As Younger Drivers Shirk Car Ownership, Autonomous Cars Become Appliances

Emily Porro

With a global market forecast of 44 million automated vehicles by 2030 (BCG, 2015), connected and automated driving is expected to have a huge economic impact on society, including creating new jobs, increasing road safety and lowering fatalities, increasing fuel-efficiency and lowering environmental impact, reducing traffic congestion, and more. SAP unveiled its own SEAT connected car in its stand at Mobile World Congress this week.

However, not everyone is going to want to own one of these cars, according to David Bunch, global VP, Shell Retail Marketing, and chairman of Shell Brands International, who presented during MWC’s “The Road to Connected and Autonomous Cars” session Tuesday, Feb. 23.

Unlike their Baby Boomer and Gen-X elders, millennials have less interest in owning a car at all. “The relationship with Gen-X and their vehicles means freedom, but the relationship is changing with new drivers and their vehicles. How will they see their vehicle in the world of autonomous vehicles? The car becomes an appliance,” said Bunch.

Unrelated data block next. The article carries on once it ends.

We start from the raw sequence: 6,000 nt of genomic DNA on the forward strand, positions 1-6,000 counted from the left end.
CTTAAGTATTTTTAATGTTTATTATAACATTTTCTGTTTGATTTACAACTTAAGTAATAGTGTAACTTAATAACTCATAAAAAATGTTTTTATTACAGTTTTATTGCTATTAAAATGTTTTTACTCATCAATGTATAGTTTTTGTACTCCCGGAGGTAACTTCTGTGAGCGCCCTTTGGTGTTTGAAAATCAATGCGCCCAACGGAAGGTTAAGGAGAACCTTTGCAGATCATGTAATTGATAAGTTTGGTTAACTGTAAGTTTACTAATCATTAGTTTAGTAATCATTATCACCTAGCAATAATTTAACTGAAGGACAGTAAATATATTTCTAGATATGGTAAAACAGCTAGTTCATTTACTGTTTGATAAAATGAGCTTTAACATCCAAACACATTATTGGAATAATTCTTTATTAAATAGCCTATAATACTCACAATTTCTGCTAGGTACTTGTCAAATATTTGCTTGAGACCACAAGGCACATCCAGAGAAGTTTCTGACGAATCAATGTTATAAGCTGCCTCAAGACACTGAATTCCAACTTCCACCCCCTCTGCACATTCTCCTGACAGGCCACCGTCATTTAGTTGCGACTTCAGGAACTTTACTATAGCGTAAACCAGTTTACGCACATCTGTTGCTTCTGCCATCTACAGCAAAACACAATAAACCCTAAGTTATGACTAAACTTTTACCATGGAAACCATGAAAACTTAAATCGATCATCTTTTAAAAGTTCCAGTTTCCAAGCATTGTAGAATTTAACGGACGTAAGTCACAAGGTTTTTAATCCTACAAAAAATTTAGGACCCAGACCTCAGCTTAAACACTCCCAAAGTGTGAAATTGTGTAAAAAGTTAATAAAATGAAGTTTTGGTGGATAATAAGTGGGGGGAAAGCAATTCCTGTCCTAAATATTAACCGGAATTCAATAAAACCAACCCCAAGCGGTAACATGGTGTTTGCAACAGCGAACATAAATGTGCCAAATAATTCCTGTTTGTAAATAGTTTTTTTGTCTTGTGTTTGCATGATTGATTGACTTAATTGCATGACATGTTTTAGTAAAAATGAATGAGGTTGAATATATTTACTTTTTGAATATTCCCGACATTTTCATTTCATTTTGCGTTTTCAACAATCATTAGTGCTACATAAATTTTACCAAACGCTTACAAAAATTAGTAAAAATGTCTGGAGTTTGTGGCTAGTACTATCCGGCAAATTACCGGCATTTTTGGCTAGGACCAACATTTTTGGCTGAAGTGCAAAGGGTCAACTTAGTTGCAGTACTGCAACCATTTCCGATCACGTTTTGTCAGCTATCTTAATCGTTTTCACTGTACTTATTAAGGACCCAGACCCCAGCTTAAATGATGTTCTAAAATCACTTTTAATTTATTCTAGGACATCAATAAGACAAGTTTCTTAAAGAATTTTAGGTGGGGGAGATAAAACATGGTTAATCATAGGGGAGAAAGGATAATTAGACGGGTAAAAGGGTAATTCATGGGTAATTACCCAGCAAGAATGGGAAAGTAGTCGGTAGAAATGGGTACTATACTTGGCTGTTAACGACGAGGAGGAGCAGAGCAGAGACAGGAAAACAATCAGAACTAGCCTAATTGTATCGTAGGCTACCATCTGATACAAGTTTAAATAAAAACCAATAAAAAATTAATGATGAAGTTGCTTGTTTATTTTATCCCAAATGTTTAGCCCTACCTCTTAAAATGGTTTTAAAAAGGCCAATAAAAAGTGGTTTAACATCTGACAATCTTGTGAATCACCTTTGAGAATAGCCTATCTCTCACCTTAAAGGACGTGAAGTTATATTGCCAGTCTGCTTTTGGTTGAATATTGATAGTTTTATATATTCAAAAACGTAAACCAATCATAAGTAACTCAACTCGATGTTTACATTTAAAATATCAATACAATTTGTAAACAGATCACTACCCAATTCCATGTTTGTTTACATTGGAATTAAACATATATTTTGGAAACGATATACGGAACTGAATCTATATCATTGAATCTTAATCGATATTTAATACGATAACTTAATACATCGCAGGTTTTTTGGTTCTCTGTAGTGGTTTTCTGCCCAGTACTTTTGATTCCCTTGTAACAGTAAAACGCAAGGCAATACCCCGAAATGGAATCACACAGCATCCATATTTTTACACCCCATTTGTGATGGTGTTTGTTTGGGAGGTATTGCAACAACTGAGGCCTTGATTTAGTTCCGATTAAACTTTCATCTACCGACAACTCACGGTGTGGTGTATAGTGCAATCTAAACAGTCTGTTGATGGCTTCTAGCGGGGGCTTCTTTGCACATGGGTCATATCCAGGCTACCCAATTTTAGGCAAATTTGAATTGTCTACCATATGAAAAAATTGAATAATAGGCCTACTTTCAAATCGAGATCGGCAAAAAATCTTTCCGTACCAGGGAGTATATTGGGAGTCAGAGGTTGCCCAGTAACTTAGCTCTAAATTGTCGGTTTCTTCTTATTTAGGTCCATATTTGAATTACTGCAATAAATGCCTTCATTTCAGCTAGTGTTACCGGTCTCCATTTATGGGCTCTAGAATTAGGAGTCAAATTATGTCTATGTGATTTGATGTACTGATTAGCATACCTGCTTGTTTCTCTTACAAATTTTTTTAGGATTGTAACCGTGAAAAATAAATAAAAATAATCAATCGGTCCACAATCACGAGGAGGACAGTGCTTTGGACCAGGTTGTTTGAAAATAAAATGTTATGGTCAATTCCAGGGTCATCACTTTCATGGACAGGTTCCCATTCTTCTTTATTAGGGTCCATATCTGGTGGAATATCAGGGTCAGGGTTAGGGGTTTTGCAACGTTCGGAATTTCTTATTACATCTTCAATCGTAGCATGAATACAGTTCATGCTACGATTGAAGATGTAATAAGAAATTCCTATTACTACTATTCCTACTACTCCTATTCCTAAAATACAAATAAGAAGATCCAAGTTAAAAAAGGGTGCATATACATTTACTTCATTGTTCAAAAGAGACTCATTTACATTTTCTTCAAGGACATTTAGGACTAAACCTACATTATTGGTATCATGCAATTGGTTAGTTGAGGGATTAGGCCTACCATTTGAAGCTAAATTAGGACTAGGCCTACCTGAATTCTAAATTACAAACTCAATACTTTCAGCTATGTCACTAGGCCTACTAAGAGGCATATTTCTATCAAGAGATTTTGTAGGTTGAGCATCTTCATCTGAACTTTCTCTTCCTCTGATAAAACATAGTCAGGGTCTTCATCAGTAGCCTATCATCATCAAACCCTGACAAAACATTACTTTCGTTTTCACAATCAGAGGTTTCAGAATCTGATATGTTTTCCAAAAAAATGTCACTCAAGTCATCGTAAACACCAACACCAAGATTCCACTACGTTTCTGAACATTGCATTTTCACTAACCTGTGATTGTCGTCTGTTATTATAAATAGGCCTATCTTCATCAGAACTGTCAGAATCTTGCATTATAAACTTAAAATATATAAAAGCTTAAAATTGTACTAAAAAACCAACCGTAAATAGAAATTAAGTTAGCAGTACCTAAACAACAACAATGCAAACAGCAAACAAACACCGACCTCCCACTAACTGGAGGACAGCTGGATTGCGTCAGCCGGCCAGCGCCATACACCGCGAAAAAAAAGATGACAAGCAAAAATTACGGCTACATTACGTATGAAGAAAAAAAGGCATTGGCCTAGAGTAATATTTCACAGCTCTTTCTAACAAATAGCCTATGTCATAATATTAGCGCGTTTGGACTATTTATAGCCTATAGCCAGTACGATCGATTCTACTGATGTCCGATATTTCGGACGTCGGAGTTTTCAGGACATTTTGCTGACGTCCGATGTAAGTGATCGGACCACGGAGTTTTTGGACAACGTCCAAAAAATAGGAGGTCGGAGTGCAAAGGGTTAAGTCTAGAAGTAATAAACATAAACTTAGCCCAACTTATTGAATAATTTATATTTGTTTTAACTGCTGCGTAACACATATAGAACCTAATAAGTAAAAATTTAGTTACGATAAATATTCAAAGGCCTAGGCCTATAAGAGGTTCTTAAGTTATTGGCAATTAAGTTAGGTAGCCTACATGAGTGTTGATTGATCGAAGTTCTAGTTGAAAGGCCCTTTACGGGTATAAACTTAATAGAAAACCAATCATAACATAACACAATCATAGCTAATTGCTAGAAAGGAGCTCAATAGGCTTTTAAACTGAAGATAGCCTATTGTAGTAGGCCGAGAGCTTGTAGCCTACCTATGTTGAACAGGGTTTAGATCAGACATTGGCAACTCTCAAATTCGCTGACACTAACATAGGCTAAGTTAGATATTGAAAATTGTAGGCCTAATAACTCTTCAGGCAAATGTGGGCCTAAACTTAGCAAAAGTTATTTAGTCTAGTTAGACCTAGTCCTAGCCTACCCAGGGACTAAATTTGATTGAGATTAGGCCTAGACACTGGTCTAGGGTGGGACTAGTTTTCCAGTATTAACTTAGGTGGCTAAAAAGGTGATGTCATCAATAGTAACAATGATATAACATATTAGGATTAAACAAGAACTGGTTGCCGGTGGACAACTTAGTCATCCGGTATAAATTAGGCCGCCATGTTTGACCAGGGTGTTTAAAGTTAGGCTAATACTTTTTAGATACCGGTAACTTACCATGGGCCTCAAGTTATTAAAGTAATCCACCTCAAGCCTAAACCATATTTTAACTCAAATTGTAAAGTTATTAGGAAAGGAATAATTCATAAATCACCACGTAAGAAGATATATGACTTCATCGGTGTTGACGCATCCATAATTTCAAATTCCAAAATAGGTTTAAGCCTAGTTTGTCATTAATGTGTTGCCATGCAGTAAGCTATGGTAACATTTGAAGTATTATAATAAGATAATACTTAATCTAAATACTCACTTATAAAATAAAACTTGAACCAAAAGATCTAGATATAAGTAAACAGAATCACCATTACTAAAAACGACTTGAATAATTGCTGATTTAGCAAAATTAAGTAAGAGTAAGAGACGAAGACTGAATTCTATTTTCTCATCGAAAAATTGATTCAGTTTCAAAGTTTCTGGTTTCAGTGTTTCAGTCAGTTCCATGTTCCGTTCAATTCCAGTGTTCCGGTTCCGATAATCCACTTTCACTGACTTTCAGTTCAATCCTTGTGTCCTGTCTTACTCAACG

According to data presented by Mr. Bunch, fewer owners and more shared use of cars means even greater realization of the full benefits of autonomous, connected cars. For example, one autonomous car could replace 11 cars, meaning 200 million fewer vehicles on the road in a fully autonomous world. This would in turn reduce transportation costs by 75%. “The impacts on efficiency, pollution, and congestion are profound,” Bunch said.


Emily Porro

About Emily Porro

Emily Porro is a writer and blogger focusing on the people, products, services and technology driving global innovation across industries.